But this last point nevertheless raises a number of questions. How reasonable is the assumption that a full-blown scholarly edition of Céline’s pamphlets would protect innocent readers against its radioactive qualities? After all, 100,000 copies of the new German edition of Mein Kampf, which submerges Hitler’s words in an ocean of commentary, recently rolled off the printing press. It is likely that more than a few of the buyers offered a rationale similar to literary young men in the 1970s justifying their subscriptions to Playboy: They bought it for the footnotes. Why, in fact, do we need a critical edition of Céline’s murderously anti-Semitic ravings at all? As the historian Tal Bruttmann remarked, Céline’s pamphlets, unlike Hitler’s Mein Kampf, which is historically unavoidable, hardly deserves such attention. His writings were not a blueprint for a totalitarian state’s war aims, but instead a collage of rancid claims thrown together by a vile man who happened to be a great novelist. What do they tell us—apart, that is, that Céline was an anti-Semite? This is hardly, Bruttmann drily concludes, “a great discovery.”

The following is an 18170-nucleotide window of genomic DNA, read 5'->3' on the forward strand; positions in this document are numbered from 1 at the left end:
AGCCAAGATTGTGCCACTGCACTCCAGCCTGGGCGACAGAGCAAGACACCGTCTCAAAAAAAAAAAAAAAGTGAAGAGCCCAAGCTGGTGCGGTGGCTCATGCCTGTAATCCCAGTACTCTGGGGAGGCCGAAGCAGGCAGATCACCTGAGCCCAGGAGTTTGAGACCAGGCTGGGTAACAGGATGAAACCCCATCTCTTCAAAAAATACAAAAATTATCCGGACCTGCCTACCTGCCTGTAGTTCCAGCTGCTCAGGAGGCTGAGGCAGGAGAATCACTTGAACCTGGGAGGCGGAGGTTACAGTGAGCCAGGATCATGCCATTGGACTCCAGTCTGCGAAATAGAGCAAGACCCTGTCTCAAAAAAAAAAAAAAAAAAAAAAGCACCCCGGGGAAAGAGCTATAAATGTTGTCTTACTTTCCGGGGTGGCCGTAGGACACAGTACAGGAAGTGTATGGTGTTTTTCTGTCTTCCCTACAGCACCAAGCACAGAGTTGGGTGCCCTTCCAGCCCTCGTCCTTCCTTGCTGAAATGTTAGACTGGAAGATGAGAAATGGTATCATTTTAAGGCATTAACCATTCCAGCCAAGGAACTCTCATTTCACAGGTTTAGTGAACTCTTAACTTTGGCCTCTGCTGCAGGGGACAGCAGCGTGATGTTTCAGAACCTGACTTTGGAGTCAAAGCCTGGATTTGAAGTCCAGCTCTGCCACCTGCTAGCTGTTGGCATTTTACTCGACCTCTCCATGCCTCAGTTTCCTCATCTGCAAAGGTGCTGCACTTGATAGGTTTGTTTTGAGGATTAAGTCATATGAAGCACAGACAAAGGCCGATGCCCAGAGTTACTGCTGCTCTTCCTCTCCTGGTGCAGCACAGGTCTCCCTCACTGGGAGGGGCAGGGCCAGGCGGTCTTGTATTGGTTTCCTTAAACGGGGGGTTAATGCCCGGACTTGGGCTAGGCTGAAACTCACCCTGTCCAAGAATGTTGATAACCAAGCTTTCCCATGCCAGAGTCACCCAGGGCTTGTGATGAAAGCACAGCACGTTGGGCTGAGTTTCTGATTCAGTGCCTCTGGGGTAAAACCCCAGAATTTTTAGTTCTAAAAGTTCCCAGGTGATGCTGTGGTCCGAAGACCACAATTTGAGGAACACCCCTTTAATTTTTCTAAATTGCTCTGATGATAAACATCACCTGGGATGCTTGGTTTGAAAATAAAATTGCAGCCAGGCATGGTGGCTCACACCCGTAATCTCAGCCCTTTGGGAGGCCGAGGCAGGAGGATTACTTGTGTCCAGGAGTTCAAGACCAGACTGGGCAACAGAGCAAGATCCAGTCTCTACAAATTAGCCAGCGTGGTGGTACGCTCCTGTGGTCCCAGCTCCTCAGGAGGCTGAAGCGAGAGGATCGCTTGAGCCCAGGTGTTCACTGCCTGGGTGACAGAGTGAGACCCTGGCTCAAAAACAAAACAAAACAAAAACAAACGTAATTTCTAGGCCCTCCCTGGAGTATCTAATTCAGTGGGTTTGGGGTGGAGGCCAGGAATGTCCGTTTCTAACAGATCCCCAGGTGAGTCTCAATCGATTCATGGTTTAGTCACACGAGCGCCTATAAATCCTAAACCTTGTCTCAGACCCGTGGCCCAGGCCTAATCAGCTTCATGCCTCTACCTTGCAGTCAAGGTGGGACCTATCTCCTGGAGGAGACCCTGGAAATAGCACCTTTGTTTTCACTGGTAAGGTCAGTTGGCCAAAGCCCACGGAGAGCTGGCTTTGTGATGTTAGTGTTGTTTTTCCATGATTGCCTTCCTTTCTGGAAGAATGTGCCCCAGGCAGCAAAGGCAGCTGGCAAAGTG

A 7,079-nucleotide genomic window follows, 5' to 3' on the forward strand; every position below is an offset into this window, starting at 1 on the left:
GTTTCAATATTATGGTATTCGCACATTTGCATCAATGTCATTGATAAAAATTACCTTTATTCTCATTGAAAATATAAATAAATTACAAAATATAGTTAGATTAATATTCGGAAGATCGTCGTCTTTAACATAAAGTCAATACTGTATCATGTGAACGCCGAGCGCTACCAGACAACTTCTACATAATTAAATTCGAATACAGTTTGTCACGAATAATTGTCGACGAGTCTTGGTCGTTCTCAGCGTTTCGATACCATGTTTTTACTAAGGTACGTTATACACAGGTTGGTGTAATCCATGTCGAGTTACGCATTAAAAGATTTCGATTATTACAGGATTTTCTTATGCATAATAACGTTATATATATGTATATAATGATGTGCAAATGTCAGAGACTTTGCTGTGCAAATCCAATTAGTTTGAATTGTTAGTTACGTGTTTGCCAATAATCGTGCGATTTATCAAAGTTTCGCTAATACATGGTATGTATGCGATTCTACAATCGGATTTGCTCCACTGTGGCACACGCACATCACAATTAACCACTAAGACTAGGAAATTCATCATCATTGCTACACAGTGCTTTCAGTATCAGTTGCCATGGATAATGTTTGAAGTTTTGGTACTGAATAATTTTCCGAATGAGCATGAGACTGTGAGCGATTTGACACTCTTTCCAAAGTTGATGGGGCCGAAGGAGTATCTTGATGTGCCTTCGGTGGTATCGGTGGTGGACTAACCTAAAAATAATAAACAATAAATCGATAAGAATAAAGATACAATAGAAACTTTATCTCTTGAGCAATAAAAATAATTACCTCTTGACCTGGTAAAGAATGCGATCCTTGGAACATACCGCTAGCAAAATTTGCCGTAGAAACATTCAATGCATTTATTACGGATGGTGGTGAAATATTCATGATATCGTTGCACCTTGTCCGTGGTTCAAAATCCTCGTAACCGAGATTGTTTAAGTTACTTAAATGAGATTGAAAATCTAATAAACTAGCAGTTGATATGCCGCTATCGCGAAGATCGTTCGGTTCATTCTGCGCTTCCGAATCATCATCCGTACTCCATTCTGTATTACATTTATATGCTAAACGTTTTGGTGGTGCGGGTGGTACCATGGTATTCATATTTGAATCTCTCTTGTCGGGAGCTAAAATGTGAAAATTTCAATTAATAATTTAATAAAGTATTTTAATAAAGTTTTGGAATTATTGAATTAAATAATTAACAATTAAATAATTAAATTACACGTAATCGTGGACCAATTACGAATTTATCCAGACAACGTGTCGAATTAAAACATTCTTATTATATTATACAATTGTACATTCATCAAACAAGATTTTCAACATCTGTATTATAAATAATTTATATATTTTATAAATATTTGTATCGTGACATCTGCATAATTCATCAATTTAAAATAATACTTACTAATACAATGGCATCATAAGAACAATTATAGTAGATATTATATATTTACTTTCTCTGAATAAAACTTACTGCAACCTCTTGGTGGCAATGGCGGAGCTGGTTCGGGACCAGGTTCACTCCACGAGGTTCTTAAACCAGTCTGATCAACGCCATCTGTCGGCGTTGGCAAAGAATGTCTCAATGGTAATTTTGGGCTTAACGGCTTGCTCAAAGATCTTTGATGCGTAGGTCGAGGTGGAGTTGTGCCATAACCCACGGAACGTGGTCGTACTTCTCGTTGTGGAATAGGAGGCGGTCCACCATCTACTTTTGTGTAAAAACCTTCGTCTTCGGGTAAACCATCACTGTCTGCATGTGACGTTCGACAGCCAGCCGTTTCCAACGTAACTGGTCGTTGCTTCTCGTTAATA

In the end, it may well be that the claims made by historians no less than Gallimard are beside the point, if the only point is that Céline was, as Bruttmann notes, an anti-Semite. It is a dreary point, a miserable point, but also an uncontroversial point. In fact—and herein lies the rub—Céline’s anti-Semitism can no more be denied than the brilliance and originality of his fiction. In one of the passages from Bagatelles, where Céline states that the Jews can be found gathered at each of France’s catastrophes, roosting like a thousand ravens from Hell, he exclaims: “Cela ne s’invente pas.” You cannot make this stuff up. Of course, Céline and his sources made it all up. Does this mean we, in turn, should continue to make up reasons, no matter how disinterested or austere, for republishing such writings?